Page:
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Dreaded "low voltage/dim lights at idle"

Discussion in 'Repairs, Maintenance, Help' started by kzooman83, Oct 7, 2016.

  1. pt006

    pt006 Active Member

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    David; thanks for the reply. Most of it went over my head, and I'm ok with that. It's interesting that the same sized devices can be improved by changing designs slightly.

    One thing that mystified me was where does the electricity go on a cheap battery charger that is a half wave rectifier? Since only the positive side of the wave is used, what happens to the negative side of the alternating current. This is a trick question.
     
  2. David Eidell

    David Eidell Well-Known Member

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    Ah, but you see this is a rectified sine wave. So the top loop and the bottom loop act as potential. Here we have a transformer. A long coil spring. The center of which is used as negative the top tip of the spring and the bottom tip of the spring is used as positives. Both of them. Basically they emit 12 volt positive which returns to the center tap (and that's exactly what the transformer is called CENTER TAP.) then returns to the center.

    Both of the tips have a rectifier (large diode). Two rectifiers that both allow passage of electricity out and to the load then return to the center tap of the transformer. The center tap of course has no rectifier.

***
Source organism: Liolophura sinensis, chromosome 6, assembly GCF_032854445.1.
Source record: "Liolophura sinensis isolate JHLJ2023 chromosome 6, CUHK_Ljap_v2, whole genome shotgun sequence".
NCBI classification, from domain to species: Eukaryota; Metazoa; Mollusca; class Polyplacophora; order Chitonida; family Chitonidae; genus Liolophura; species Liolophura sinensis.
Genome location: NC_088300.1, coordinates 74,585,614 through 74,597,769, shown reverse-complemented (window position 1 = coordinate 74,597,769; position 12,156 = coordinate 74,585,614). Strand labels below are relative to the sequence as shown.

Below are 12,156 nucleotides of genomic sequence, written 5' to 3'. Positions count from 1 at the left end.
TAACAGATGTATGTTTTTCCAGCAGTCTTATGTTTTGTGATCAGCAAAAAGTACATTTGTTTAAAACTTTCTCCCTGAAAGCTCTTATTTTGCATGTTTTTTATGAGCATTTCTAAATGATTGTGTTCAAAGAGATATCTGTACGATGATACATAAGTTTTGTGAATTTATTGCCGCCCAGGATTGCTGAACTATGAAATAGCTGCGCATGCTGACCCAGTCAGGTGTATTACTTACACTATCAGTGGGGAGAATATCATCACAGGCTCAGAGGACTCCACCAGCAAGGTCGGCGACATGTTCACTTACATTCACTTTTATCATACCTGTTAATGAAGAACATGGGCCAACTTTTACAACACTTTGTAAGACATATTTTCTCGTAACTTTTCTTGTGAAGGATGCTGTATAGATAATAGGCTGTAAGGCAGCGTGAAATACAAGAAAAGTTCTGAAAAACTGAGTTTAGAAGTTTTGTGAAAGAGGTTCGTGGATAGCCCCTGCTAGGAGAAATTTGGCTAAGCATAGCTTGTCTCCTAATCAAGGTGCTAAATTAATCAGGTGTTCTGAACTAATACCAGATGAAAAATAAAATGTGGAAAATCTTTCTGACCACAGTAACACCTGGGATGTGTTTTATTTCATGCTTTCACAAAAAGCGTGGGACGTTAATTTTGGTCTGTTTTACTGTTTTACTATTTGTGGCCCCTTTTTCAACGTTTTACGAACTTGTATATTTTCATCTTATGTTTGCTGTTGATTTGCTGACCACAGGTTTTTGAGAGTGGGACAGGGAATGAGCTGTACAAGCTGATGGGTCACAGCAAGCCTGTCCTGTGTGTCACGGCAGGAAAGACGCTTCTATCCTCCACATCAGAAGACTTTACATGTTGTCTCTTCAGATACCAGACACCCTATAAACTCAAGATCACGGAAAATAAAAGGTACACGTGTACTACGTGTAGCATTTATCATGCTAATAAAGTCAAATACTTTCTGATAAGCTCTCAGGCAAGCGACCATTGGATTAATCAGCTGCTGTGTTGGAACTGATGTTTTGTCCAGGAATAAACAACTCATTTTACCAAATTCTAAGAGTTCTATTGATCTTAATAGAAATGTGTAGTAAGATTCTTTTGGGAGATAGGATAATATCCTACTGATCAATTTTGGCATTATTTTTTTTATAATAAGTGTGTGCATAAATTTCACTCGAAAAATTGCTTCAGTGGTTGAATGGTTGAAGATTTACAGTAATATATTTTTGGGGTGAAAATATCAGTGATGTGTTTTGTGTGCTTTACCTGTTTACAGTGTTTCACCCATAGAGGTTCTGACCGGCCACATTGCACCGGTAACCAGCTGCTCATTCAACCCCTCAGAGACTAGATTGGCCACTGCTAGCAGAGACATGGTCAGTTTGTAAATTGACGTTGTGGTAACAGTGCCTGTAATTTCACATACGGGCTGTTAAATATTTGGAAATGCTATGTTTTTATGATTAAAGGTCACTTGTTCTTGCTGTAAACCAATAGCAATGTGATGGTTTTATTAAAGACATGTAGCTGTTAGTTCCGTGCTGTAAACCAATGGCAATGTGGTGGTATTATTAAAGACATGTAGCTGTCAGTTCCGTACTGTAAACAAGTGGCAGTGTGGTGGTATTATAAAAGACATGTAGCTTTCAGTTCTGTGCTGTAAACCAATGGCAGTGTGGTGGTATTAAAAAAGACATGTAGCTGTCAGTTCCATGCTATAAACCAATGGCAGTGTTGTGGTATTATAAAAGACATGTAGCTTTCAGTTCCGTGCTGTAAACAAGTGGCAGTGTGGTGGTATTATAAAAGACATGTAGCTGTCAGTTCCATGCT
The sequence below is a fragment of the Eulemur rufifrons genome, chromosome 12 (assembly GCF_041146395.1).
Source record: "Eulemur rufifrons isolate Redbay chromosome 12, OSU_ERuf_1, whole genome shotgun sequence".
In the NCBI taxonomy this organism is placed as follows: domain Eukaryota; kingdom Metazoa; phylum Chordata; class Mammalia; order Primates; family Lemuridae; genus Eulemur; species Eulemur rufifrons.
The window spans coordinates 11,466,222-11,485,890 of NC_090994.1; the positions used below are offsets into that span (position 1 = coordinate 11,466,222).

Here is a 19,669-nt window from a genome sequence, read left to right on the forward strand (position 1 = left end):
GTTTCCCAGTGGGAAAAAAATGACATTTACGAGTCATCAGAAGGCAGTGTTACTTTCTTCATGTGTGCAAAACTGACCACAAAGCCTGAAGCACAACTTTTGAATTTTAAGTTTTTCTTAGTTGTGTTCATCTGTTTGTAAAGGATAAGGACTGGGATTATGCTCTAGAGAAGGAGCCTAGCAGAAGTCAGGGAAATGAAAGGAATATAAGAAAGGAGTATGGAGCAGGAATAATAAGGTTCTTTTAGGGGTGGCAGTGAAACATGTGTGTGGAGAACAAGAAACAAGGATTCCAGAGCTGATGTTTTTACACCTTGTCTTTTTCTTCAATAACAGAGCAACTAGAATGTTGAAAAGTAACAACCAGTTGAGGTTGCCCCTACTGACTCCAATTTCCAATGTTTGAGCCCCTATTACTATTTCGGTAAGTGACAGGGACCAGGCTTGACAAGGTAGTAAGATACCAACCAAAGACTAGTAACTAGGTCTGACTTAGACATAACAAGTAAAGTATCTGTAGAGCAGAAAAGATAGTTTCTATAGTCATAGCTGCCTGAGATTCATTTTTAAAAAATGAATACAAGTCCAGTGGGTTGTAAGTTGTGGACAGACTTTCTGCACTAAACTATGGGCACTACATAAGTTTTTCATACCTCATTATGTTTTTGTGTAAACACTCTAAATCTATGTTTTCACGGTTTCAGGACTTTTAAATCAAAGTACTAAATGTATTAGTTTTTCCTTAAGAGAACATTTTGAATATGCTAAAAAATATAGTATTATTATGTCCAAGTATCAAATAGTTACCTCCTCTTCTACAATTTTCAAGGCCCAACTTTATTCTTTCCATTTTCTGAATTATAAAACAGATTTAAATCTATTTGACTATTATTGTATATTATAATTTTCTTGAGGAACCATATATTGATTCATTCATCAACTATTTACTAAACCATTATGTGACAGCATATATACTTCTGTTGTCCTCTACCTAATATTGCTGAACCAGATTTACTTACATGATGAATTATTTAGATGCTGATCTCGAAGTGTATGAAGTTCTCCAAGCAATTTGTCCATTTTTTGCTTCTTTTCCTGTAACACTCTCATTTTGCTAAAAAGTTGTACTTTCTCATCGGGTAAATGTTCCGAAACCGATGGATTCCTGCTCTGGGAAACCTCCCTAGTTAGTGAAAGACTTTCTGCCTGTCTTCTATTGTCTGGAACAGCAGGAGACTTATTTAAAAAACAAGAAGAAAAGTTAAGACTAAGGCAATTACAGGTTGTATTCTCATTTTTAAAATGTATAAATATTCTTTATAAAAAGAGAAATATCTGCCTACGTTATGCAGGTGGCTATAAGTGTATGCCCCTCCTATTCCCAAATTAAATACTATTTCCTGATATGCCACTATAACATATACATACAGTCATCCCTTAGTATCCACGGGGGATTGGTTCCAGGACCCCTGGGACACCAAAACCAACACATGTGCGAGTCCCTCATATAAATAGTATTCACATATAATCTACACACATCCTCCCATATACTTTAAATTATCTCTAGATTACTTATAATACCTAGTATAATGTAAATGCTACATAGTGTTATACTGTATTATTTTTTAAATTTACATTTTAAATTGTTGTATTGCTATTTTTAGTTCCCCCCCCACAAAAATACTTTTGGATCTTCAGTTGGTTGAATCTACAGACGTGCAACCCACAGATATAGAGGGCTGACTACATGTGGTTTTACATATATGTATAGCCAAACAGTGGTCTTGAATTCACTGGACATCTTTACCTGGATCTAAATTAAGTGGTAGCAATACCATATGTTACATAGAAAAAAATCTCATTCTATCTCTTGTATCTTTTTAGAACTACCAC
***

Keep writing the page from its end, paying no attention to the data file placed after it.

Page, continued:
So, measuring the leads at the transformer itself, from EITHER of the tips to the center tap, voltage may be 9 volts. Measured from tip to tip the voltage will be doubled (18 volts).

    Here we have a PULSING charge. Oooooo along the same lines as an overpriced pulse charger that "desulfates" the battery -- for a criminal extra jacked-up price difference. Pulse desulfation is a farce. de-bunked the theory in the early nineties. Using a surplus NASA 3 phase frequency generator that oscillated as high as 1.1 GHz at 10 Kw. People wanted to throw money at me to get my EE endorsement for their gizmos and I refused. This was a funded project that disappointed the investors. I cannot alter reality. Batteries are chemical laboratories that have a curious side effect in storing an altered form of energy -- electricity.

    Pulse width modified amplitude is voltage control for a power supply or battery charger. I have 24 Rolls & Surrette 2-volt cells. 3,250 ampere hours (20 hr rate) configured in a 12 cell series. A 400 ampere charger plus a 110 ampere charger plus a Trace 120 amp charger are available to recharge the bank off of a Kubota Kato generator. We have frequent power outages down here and I have weathered many a tropical storm outage, some lasting days, while having a small air conditioner, and multiple refrigerators and freezers in operation.

    I'm fully retired now and for 22 years I have been reduced to "piddling" around with electrical. I enjoy it. I have melded into the area of LED lighting, some systems to 2,000 actual watts consumed lamps. I hope I have a while left until my burro rides me off into the sunset.
     

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